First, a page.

Japan at crossroads

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Prime Minister Shinzo Abe’s call for  a snap general election and the delay in the second sales tax hike until April 2017 should encourage spending by individuals and investment by companies.

‘As rising inflation turns cash from a defensive asset to a wasting asset, companies will begin to normalise their balance sheets and invest their vast cash piles. We will then naturally see an increase in the RoEs of corporate Japan and with it, a closing of the valuation gap that exists between Japan’s stock market and that of its international peers’ says Sam Perry, senior investment manager of Japanese equities at Pictet Asset Management.

‘Over the past two years, cash hoarding of Japanese firms has come to a halt and there is growing evidence that net cash levels among these are starting to decline gradually after peaking at 30% of gross domestic product in 2012.

‘We think the latest policy moves, especially those of the BoJ and GPIF will also help speed up structural changes that have begun to take root in corporate Japan over the last couple of years.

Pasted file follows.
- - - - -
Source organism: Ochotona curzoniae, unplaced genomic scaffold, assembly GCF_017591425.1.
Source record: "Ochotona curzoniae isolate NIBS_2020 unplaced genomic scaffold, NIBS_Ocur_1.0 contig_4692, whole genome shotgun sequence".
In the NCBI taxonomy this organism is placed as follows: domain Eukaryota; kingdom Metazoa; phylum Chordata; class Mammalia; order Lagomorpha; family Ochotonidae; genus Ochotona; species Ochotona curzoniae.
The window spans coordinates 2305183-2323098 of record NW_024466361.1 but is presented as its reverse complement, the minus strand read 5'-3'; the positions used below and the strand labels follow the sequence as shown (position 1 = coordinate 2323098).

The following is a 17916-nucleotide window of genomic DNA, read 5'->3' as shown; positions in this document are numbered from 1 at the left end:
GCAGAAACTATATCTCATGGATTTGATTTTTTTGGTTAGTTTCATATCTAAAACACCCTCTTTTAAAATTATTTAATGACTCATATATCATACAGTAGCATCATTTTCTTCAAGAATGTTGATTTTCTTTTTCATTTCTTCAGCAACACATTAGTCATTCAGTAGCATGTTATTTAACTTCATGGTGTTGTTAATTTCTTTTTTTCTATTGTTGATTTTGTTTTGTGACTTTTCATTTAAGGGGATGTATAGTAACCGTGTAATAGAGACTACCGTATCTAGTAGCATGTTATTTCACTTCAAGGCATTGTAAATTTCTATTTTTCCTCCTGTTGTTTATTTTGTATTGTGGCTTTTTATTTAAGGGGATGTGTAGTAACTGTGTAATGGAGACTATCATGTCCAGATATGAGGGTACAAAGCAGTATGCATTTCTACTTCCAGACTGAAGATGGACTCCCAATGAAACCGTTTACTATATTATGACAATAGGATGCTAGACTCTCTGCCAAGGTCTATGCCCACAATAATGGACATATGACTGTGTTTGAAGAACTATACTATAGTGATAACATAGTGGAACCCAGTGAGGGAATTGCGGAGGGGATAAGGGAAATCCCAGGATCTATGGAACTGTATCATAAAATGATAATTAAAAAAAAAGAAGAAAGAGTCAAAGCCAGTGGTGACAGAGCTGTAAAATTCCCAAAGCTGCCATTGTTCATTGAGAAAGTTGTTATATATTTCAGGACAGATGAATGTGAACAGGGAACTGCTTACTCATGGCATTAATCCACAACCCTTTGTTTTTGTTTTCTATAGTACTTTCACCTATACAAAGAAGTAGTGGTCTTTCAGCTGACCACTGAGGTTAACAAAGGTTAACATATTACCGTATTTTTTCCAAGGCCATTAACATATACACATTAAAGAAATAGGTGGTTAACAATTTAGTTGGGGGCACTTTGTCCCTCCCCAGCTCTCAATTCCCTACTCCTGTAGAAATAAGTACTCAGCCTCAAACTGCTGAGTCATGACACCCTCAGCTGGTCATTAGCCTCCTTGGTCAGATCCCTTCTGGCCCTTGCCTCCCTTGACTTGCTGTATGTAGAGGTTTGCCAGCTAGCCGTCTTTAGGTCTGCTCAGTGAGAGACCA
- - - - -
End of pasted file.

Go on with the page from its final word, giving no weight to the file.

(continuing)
‘We expect to see a growing number of companies respond positively to such changes: the promise of a place in Japan’s premier equity benchmark is sure to encourage them to spend cash and improve efficiency.

‘Together, such efforts promise to bring an end to Japan’s poor record on corporate governance. No longer will Japanese executives, for so long cushioned by a cosy web of cross shareholdings, be able to put their interests above those of the shareholders they are supposed to serve. In this new era, they have to put cash to work, improve corporate governance and maximise value for shareholders.

‘Those bearish on Japanese stocks may argue that such moves count for nothing if the economy remains weak. . However, there are signs that after the post tax-hike slump, growth is returning with retail sales climbing back and a very tight labour market promising further wage growth.  This, along with the BoJ’s expanded QE programme, should help Japan reach its underlying inflation target of 2 per cent, which should in turn encourage domestic investors rotate into risk assets such as equities away from government bonds.’

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